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Journey's End: Sound and fury of soldier's tale

 

By Damon Smith

Released to mark the centenary of the end of the First World War, director Saul Dibb's thoughtful tour of duty with British soldiers on the front line expands RC Sherriff's moving 1928 stage play without sacrificing too much of the psychological intensity.

Screenwriter Simon Reade ventures beyond the claustrophobic confines of an officer's dugout in the days leading up to the Spring Offensive, the setting for Sherriff's anthem to doomed youth.

The loss of young lives is brought home in a disorienting barrage of sound and fury: rat-a-tat gunfire, exploding shells and blood-curdling screams heralding a push by the Germans that is supposed to break the Allies' resolve.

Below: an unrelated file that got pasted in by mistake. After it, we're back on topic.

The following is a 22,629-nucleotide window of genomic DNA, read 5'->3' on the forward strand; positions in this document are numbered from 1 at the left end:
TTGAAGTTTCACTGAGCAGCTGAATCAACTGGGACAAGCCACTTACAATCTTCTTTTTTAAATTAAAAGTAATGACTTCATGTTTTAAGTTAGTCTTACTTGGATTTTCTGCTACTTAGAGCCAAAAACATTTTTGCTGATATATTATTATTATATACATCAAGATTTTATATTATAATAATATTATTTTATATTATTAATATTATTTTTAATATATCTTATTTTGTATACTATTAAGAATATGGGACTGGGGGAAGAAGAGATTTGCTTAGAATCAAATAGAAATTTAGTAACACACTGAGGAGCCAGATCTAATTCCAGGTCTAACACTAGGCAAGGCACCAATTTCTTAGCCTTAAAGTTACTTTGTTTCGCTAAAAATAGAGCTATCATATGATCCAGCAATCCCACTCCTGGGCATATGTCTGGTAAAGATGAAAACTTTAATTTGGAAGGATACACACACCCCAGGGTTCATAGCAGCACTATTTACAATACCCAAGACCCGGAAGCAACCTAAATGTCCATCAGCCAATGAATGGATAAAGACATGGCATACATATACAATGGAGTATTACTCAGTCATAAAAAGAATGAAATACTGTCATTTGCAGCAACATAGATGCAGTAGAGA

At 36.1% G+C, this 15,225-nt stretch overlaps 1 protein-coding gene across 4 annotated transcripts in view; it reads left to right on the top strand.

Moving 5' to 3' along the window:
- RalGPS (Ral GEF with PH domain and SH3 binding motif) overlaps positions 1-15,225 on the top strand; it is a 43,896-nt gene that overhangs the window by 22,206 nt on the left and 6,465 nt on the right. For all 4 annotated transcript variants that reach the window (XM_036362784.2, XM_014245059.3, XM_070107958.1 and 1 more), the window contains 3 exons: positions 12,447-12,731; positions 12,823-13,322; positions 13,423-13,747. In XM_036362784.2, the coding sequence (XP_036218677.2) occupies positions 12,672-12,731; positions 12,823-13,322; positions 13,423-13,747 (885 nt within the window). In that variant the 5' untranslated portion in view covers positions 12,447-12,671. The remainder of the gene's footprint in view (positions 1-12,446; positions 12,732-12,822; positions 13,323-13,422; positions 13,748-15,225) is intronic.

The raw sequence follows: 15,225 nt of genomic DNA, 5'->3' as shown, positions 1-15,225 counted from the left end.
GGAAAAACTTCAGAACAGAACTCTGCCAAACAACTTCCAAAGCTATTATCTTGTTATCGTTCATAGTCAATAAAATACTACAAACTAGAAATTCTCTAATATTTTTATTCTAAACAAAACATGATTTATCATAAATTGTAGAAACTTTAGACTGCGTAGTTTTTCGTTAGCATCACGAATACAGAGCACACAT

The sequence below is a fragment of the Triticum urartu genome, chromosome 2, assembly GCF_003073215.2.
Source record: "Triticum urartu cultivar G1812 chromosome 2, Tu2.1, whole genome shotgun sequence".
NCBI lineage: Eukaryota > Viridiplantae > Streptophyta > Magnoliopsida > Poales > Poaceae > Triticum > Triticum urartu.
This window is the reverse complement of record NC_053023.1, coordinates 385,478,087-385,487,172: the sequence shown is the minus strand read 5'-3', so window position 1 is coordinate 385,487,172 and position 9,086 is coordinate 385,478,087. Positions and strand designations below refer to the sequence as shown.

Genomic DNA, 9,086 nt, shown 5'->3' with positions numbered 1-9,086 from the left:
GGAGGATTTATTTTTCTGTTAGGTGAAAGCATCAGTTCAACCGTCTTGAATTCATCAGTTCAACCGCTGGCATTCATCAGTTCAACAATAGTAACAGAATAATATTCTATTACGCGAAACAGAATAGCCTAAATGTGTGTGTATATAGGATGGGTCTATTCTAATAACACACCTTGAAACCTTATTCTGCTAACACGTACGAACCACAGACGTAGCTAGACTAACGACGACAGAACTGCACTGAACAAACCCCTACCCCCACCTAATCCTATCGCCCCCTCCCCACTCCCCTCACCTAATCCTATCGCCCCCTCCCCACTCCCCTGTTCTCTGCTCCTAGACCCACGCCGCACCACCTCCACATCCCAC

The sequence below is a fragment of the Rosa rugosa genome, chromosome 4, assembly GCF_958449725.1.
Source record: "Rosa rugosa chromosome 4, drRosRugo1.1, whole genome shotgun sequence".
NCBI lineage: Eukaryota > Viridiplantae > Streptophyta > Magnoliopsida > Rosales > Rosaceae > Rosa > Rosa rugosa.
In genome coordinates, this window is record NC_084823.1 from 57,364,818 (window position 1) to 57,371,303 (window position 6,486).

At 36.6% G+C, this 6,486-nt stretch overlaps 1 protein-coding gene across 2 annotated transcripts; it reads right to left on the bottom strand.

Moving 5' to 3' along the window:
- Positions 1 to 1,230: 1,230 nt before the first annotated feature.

The emotional fulcrum remains an inexperienced officer, Raleigh, played with haunting tenderness by 20-year-old Asa Butterfield.

Raleigh gets a transfer to the company commanded by old school friend Captain Stanhope (Sam Claflin). But Stanhope is a changed man and Raleigh is shocked by the fractious exchanges with his fellow second lieutenants.

Journey's End is an assured and largely understated depiction of the resolve and gallantry of British soldiers, who bid farewell to each other with a hearty "cheerio". That word is tinged with melancholy in Reade's script, which provides a superb ensemble cast of homegrown talent with meaty roles.

Claflin's spiralling paranoia contrasts with the authoritative calm of Paul Bettany's Lieutenant Osborne, who steadies nerves with a comforting smile.

DS

Belfast Telegraph

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